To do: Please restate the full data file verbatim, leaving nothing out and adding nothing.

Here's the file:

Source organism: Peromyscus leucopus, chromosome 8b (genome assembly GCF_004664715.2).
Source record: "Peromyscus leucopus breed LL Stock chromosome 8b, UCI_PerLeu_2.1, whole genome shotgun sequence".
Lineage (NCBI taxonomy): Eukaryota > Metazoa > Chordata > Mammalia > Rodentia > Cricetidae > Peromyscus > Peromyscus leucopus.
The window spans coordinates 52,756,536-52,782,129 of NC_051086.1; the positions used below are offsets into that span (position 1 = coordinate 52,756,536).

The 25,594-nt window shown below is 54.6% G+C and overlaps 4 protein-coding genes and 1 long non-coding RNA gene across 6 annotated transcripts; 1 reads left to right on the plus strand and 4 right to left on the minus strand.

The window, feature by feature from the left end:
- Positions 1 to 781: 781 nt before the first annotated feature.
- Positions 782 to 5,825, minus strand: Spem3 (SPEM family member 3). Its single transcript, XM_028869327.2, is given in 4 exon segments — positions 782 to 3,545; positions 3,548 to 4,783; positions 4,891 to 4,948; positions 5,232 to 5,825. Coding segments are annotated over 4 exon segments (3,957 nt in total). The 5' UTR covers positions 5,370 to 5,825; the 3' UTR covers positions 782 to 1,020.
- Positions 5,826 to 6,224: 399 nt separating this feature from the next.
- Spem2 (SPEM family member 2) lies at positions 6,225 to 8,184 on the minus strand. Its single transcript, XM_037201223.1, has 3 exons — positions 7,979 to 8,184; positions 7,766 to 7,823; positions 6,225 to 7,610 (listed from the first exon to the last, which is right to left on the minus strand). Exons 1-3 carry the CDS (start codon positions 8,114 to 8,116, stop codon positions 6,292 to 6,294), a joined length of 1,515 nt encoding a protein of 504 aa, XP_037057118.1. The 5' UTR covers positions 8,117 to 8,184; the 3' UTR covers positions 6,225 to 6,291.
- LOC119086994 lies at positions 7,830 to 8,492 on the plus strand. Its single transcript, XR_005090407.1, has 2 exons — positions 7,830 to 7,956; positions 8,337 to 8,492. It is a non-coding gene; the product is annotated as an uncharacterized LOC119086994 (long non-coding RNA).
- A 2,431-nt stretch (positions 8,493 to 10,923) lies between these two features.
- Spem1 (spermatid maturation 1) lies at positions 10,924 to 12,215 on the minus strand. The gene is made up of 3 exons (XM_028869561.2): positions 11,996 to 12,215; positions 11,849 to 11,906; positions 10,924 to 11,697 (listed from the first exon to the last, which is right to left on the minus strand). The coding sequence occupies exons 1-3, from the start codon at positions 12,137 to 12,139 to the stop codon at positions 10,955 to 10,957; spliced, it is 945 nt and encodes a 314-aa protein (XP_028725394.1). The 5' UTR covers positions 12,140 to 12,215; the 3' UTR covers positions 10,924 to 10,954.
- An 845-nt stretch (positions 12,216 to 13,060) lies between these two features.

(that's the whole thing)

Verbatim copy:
Source organism: Peromyscus leucopus, chromosome 8b (genome assembly GCF_004664715.2).
Source record: "Peromyscus leucopus breed LL Stock chromosome 8b, UCI_PerLeu_2.1, whole genome shotgun sequence".
Lineage (NCBI taxonomy): Eukaryota > Metazoa > Chordata > Mammalia > Rodentia > Cricetidae > Peromyscus > Peromyscus leucopus.
The window spans coordinates 52,756,536-52,782,129 of NC_051086.1; the positions used below are offsets into that span (position 1 = coordinate 52,756,536).

The 25,594-nt window shown below is 54.6% G+C and overlaps 4 protein-coding genes and 1 long non-coding RNA gene across 6 annotated transcripts; 1 reads left to right on the plus strand and 4 right to left on the minus strand.

The window, feature by feature from the left end:
- Positions 1 to 781: 781 nt before the first annotated feature.
- Positions 782 to 5,825, minus strand: Spem3 (SPEM family member 3). Its single transcript, XM_028869327.2, is given in 4 exon segments — positions 782 to 3,545; positions 3,548 to 4,783; positions 4,891 to 4,948; positions 5,232 to 5,825. Coding segments are annotated over 4 exon segments (3,957 nt in total). The 5' UTR covers positions 5,370 to 5,825; the 3' UTR covers positions 782 to 1,020.
- Positions 5,826 to 6,224: 399 nt separating this feature from the next.
- Spem2 (SPEM family member 2) lies at positions 6,225 to 8,184 on the minus strand. Its single transcript, XM_037201223.1, has 3 exons — positions 7,979 to 8,184; positions 7,766 to 7,823; positions 6,225 to 7,610 (listed from the first exon to the last, which is right to left on the minus strand). Exons 1-3 carry the CDS (start codon positions 8,114 to 8,116, stop codon positions 6,292 to 6,294), a joined length of 1,515 nt encoding a protein of 504 aa, XP_037057118.1. The 5' UTR covers positions 8,117 to 8,184; the 3' UTR covers positions 6,225 to 6,291.
- LOC119086994 lies at positions 7,830 to 8,492 on the plus strand. Its single transcript, XR_005090407.1, has 2 exons — positions 7,830 to 7,956; positions 8,337 to 8,492. It is a non-coding gene; the product is annotated as an uncharacterized LOC119086994 (long non-coding RNA).
- A 2,431-nt stretch (positions 8,493 to 10,923) lies between these two features.
- Spem1 (spermatid maturation 1) lies at positions 10,924 to 12,215 on the minus strand. The gene is made up of 3 exons (XM_028869561.2): positions 11,996 to 12,215; positions 11,849 to 11,906; positions 10,924 to 11,697 (listed from the first exon to the last, which is right to left on the minus strand). The coding sequence occupies exons 1-3, from the start codon at positions 12,137 to 12,139 to the stop codon at positions 10,955 to 10,957; spliced, it is 945 nt and encodes a 314-aa protein (XP_028725394.1). The 5' UTR covers positions 12,140 to 12,215; the 3' UTR covers positions 10,924 to 10,954.
- An 845-nt stretch (positions 12,216 to 13,060) lies between these two features.